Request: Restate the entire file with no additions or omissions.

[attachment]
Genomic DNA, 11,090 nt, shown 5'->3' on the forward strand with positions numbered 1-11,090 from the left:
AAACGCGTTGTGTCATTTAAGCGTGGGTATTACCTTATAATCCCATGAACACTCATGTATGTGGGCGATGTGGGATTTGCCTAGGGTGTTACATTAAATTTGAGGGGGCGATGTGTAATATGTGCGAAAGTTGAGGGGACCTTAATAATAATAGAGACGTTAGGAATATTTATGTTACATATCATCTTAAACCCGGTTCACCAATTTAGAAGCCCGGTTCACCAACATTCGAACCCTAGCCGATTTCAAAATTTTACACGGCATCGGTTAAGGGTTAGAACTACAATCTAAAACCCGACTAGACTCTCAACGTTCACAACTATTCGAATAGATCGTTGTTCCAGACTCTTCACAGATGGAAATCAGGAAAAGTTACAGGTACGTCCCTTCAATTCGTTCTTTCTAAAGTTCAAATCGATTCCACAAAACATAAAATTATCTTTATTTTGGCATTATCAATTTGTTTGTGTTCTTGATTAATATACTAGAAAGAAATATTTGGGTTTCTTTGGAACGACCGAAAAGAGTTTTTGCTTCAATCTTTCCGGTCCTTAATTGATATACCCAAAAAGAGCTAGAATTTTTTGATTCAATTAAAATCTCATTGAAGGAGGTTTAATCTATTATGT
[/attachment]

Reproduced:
Genomic DNA, 11,090 nt, shown 5'->3' on the forward strand with positions numbered 1-11,090 from the left:
AAACGCGTTGTGTCATTTAAGCGTGGGTATTACCTTATAATCCCATGAACACTCATGTATGTGGGCGATGTGGGATTTGCCTAGGGTGTTACATTAAATTTGAGGGGGCGATGTGTAATATGTGCGAAAGTTGAGGGGACCTTAATAATAATAGAGACGTTAGGAATATTTATGTTACATATCATCTTAAACCCGGTTCACCAATTTAGAAGCCCGGTTCACCAACATTCGAACCCTAGCCGATTTCAAAATTTTACACGGCATCGGTTAAGGGTTAGAACTACAATCTAAAACCCGACTAGACTCTCAACGTTCACAACTATTCGAATAGATCGTTGTTCCAGACTCTTCACAGATGGAAATCAGGAAAAGTTACAGGTACGTCCCTTCAATTCGTTCTTTCTAAAGTTCAAATCGATTCCACAAAACATAAAATTATCTTTATTTTGGCATTATCAATTTGTTTGTGTTCTTGATTAATATACTAGAAAGAAATATTTGGGTTTCTTTGGAACGACCGAAAAGAGTTTTTGCTTCAATCTTTCCGGTCCTTAATTGATATACCCAAAAAGAGCTAGAATTTTTTGATTCAATTAAAATCTCATTGAAGGAGGTTTAATCTATTATGT